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Risk adjustment of Medicare capitation payments using the CMS-HCC model.

Pope GC, Kautter J, Ellis RP, Ash AS, Ayanian JZ, Lezzoni LI, Ingber MJ, Levy JM, Robst J - Health Care Financ Rev (2004)

Bottom Line: This article describes the CMS hierarchical condition categories (HCC) model implemented in 2004 to adjust Medicare capitation payments to private health care plans for the health expenditure risk of their enrollees.We explain the model's principles, elements, organization, calibration, and performance.Modifications to reduce plan data reporting burden and adaptations for disabled, institutionalized, newly enrolled, and secondary payer subpopulations are discussed.

View Article: PubMed Central - PubMed

Affiliation: RTI International, Waltham, MA 02452, USA. gpope@rti.org

ABSTRACT
This article describes the CMS hierarchical condition categories (HCC) model implemented in 2004 to adjust Medicare capitation payments to private health care plans for the health expenditure risk of their enrollees. We explain the model's principles, elements, organization, calibration, and performance. Modifications to reduce plan data reporting burden and adaptations for disabled, institutionalized, newly enrolled, and secondary payer subpopulations are discussed.

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Model Explanatory Power as a Function of Number of Hierarchical Condition Categories (HCC)
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f4-hcfr-25-4-119: Model Explanatory Power as a Function of Number of Hierarchical Condition Categories (HCC)

Mentions: We investigated the relationship between number of diagnostic categories used in the DCG/HCC model and its predictive power (Pope et al., 2001). Figure 4 plots the relationship between number of diagnostic categories and model explanatory power measured by R2. Diagnostic categories (HCCs) were entered into the model in descending order of their incremental explanatory power using stepwise regression. The base model (with zero HCCs) includes 26 demographic variables, the 24 age/sex cells, and Medicaid and originally disabled status. Its R2 is 1.69 percent.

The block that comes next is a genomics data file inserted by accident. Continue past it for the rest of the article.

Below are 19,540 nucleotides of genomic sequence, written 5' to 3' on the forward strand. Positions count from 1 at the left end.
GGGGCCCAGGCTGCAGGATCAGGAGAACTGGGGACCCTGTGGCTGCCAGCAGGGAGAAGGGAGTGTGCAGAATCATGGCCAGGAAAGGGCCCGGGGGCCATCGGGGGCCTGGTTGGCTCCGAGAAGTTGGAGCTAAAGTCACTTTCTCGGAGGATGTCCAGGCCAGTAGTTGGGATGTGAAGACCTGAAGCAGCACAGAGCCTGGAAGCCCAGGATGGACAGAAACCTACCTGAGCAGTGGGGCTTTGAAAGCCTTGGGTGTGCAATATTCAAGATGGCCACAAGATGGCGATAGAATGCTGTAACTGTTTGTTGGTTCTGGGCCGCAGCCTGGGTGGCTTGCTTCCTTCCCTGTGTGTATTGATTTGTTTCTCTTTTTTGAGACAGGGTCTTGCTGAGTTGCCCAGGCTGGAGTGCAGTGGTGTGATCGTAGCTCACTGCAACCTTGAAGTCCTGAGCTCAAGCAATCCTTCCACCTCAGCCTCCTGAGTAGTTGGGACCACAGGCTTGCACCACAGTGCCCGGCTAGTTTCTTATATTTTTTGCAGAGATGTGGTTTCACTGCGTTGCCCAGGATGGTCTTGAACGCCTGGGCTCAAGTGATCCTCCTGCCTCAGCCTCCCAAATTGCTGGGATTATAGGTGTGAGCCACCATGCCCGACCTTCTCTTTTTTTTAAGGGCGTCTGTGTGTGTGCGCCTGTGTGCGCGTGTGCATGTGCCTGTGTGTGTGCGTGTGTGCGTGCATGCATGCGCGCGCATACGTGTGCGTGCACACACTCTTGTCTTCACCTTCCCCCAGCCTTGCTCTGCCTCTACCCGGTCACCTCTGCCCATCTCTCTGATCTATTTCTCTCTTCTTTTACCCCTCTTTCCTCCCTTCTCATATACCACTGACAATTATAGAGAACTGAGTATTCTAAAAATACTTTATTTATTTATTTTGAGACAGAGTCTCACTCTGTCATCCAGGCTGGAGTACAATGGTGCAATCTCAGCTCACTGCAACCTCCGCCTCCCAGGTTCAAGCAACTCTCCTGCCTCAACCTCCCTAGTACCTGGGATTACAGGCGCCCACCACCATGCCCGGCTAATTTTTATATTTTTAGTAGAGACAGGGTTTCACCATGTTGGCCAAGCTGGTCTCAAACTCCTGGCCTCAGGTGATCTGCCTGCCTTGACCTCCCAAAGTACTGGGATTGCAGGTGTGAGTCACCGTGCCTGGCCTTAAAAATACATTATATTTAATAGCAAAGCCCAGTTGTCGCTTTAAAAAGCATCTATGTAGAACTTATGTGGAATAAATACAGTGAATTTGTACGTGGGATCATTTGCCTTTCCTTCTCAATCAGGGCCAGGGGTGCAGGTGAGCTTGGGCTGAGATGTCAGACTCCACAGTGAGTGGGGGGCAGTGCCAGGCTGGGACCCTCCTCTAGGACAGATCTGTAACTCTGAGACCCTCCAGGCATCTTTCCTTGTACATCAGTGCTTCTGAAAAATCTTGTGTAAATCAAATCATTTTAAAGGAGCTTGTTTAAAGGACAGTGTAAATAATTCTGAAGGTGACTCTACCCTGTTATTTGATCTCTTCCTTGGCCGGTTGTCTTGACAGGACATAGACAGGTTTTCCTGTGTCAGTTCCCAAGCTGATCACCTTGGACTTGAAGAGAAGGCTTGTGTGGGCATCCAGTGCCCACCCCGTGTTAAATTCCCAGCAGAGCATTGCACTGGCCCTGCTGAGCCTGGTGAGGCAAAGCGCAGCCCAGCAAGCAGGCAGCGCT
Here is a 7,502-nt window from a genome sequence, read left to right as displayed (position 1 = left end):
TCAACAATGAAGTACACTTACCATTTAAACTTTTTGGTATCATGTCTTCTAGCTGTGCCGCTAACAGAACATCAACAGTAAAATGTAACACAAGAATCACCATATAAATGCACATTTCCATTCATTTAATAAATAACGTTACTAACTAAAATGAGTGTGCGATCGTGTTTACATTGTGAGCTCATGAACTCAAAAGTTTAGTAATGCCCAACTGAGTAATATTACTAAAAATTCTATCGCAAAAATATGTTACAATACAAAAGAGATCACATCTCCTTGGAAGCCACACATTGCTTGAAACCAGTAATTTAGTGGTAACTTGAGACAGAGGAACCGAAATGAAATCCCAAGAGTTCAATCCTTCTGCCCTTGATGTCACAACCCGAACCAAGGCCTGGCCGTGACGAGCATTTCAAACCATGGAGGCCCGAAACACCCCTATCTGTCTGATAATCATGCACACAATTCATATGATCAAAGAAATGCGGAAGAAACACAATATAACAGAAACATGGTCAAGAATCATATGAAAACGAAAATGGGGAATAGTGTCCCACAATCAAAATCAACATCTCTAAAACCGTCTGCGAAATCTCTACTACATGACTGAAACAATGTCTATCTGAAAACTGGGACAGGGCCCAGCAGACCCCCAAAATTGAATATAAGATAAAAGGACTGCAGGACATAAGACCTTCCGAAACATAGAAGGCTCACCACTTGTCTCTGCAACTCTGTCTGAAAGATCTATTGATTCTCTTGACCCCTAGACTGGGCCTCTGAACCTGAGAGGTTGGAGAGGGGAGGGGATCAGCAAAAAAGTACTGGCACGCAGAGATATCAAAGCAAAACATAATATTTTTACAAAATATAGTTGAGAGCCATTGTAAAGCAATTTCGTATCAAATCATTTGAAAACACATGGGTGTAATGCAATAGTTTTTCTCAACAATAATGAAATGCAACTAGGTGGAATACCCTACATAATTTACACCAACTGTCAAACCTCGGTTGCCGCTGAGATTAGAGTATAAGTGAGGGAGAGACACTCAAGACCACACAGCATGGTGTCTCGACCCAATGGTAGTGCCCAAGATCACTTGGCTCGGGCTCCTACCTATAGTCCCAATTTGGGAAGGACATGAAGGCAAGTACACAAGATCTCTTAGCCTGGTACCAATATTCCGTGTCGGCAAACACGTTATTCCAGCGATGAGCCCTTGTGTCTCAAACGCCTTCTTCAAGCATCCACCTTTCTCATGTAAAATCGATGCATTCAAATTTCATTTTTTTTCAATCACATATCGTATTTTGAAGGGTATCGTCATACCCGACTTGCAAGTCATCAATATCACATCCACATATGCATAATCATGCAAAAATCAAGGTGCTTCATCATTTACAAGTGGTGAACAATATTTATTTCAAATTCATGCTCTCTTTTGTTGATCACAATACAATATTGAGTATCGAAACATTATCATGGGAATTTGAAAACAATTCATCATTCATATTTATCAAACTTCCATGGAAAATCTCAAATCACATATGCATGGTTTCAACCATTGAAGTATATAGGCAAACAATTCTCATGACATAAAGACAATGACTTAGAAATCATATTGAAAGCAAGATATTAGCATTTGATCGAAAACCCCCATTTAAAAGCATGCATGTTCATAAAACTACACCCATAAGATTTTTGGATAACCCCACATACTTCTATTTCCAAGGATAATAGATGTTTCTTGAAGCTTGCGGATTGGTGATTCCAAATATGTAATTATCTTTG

Risk adjustment of Medicare capitation payments using the CMS-HCC model.

Pope GC, Kautter J, Ellis RP, Ash AS, Ayanian JZ, Lezzoni LI, Ingber MJ, Levy JM, Robst J - Health Care Financ Rev (2004)

Model Explanatory Power as a Function of Number of Hierarchical Condition Categories (HCC)
© Copyright Policy
Related In: Results  -  Collection

Show All Figures
getmorefigures.php?uid=PMC4194896&req=5

f4-hcfr-25-4-119: Model Explanatory Power as a Function of Number of Hierarchical Condition Categories (HCC)
Mentions: We investigated the relationship between number of diagnostic categories used in the DCG/HCC model and its predictive power (Pope et al., 2001). Figure 4 plots the relationship between number of diagnostic categories and model explanatory power measured by R2. Diagnostic categories (HCCs) were entered into the model in descending order of their incremental explanatory power using stepwise regression. The base model (with zero HCCs) includes 26 demographic variables, the 24 age/sex cells, and Medicaid and originally disabled status. Its R2 is 1.69 percent.

Bottom Line: This article describes the CMS hierarchical condition categories (HCC) model implemented in 2004 to adjust Medicare capitation payments to private health care plans for the health expenditure risk of their enrollees.We explain the model's principles, elements, organization, calibration, and performance.Modifications to reduce plan data reporting burden and adaptations for disabled, institutionalized, newly enrolled, and secondary payer subpopulations are discussed.

View Article: PubMed Central - PubMed

Affiliation: RTI International, Waltham, MA 02452, USA. gpope@rti.org

ABSTRACT
This article describes the CMS hierarchical condition categories (HCC) model implemented in 2004 to adjust Medicare capitation payments to private health care plans for the health expenditure risk of their enrollees. We explain the model's principles, elements, organization, calibration, and performance. Modifications to reduce plan data reporting burden and adaptations for disabled, institutionalized, newly enrolled, and secondary payer subpopulations are discussed.

Show MeSH